My mom is an amazing gardener. When I was little, I would often ask if I could have a part of her garden for "my garden." She was always open to that, but after planting carrots, potatoes, flowers, tomatoes and herbs, I would inevitably loose steam on the garden as I was distracted by other projects. As weeds began their takeover of my garden, my mom would eventually decide to tackle the weeds before they invaded her garden. Now that I'm a mom, I still want to garden, but I try to limit myself to things that are don't require too much work, and are tough to kill. Fortunately, I don't have a yard, so I'm also limited to what I can plant in pots.
I've often read that garlic is easy to grow in pots, but I've never tried it. I typically grow tomatoes and squash, along with peppers, which usually die. Last spring I planted potatoes in my pots for the first time. Sadly, as I struggled to keep up with working, parenting, and partnering full time, my potatoes, tomatoes, squash, and peppers took it on the chin. But now I'm only working part-time, so I decided to give gardening another try. And garlic seemed like a great option to start with, since you typically plant it in the fall.
So today I headed out to my driveway, where I keep my pots, and discovered to my surprise, that my potatoes actually survived my lack of watering!
Red potatoes grown in my pot!
So I dug them up, and decided to reuse this "lucky" pot for my garlic! Yeah! If you'd like to try this experiment with me, it took me about 10 minutes, and cost about a dollar. So we won't loose much if it doesn't work. Here's what I did:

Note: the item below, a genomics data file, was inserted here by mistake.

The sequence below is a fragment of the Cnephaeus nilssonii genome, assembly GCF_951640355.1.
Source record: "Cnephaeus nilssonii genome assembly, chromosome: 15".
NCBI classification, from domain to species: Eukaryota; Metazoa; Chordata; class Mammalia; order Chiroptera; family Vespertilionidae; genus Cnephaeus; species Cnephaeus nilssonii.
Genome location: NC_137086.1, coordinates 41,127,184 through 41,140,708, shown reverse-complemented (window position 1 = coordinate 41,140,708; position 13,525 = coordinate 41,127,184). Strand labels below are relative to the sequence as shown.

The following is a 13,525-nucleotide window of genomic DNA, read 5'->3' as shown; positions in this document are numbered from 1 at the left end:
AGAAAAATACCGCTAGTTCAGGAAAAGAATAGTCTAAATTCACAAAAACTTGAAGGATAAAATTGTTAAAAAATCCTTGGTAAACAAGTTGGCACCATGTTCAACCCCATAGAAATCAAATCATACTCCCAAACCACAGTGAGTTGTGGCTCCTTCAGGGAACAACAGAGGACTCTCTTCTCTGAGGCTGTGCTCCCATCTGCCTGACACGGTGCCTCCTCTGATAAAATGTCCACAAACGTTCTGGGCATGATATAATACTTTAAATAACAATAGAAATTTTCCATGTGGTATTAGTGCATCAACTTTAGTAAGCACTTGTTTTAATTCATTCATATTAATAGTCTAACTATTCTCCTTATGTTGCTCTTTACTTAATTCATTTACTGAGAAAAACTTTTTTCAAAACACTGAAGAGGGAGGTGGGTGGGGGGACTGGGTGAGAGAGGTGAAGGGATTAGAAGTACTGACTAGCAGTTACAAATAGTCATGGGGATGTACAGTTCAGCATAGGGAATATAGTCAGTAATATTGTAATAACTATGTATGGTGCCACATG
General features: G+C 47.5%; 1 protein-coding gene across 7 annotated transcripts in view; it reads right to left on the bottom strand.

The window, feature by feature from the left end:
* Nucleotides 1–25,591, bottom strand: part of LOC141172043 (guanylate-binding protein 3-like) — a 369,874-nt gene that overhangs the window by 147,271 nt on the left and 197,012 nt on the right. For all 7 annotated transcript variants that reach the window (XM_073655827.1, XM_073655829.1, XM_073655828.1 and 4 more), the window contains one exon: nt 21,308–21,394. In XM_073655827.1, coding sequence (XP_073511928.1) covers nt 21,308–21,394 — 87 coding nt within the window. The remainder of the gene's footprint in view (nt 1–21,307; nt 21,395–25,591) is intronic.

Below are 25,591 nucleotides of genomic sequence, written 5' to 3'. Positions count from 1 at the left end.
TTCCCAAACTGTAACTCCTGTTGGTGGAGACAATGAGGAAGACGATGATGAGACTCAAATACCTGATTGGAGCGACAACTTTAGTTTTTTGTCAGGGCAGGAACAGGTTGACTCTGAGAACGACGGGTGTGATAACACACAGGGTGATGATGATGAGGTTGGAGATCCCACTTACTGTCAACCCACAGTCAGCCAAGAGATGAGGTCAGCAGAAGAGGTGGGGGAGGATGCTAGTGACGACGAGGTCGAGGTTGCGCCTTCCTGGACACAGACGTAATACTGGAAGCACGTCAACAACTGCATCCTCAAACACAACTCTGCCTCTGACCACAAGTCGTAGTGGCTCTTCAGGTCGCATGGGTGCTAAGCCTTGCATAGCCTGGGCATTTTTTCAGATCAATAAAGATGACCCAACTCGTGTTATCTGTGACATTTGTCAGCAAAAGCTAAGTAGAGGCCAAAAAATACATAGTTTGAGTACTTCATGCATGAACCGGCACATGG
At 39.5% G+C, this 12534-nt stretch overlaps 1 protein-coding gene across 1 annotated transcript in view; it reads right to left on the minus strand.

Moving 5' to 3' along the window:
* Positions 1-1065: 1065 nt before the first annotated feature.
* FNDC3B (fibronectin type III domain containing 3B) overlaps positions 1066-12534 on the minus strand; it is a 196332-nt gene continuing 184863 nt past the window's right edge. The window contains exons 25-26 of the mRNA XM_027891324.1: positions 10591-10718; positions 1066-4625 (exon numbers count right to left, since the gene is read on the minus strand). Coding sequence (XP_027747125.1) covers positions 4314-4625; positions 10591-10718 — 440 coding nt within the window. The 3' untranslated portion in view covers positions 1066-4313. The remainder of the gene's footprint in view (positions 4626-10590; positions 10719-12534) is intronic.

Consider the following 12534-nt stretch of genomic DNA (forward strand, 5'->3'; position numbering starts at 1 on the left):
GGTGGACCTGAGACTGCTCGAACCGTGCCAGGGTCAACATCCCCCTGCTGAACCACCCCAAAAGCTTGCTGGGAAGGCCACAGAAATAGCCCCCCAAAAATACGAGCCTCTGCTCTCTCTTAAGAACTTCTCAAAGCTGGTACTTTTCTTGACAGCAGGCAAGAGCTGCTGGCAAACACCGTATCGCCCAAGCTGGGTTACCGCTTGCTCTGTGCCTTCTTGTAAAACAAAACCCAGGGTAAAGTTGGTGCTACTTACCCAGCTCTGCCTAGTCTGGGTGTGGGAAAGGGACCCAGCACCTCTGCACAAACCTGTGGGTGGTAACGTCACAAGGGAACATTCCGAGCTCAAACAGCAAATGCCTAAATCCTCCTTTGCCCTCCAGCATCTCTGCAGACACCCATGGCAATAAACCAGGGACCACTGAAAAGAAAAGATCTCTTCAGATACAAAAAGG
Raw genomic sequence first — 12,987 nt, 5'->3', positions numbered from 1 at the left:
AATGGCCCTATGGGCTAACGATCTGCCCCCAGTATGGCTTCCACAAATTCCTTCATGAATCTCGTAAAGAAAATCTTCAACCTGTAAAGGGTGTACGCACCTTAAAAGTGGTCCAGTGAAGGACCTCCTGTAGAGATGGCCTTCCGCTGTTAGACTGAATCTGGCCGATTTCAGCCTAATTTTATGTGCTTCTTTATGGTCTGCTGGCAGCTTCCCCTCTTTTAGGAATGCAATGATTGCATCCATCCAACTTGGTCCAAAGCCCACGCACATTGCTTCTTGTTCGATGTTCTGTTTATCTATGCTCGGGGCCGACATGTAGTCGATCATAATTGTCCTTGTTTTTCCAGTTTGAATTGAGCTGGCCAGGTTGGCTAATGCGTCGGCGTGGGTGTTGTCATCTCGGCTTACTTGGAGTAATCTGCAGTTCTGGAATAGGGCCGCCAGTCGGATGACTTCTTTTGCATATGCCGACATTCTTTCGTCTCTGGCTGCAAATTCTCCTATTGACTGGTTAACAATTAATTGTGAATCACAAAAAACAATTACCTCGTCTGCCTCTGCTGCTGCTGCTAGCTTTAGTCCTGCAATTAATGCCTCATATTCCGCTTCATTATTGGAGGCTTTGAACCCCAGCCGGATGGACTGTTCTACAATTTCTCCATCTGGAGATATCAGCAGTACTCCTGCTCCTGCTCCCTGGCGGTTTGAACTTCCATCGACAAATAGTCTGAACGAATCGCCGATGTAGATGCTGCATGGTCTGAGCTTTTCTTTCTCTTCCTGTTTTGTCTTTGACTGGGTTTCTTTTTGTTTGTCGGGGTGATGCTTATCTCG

After digging up the potatoes, I added more compost to the pot. I then used my trowel to mix it all up. I used Carpinito Farms organic compost, which is local here:
I then took a head of organic garlic (see notes below), broke off several cloves, and placed them on top of the potting soil, like so:
Make sure you keep them top up. If you're like me, and your garlic often sprouts on the counter, you can visualize that little green shoot coming out of the top of the soil. You can often also see the roots growing out of the bottom of the full head of garlic. That's the part that should go down.
After spacing them nicely, push the cloves down about 1-2 inches into the soil, and gently cover with soil. Water thoroughly.
I've read Garlic takes about 8-9 months to grow. So we should be able to harvest these guys next July or August. Right in time to pair with juicy tomatoes! But it should sprout fairly soon, so I'll keep you posted.
A couple notes about choosing garlic to plant: Many sources recommend getting garlic at a gardening center. I went to my local gardening store but they were out. The very helpful clerk informed me that she grows her own garlic without problems from garlic she gets at the grocery store. But she told me to watch out for 2 things: First, buy organic garlic. Traditional garlic may be sprayed with a growth inhibitor to prevent the garlic from sprouting on its way from farm to market. Not so good when you're trying to get it to sprout. Second, make sure that your garlic isn't labeled as a copyrighted variety. I'm not sure where this clerk shops, but she told me that her store labeled some varieties of garlic as copyrighted and she was concerned they might have a "terminal gene" so the garlic wouldn't sprout. I haven't seen this, but consider yourself duly warned!
Oh, and about those potatoes:
I'll try to figure out something easy and tasty to showcase their home grown deliciousness. Stay Tuned!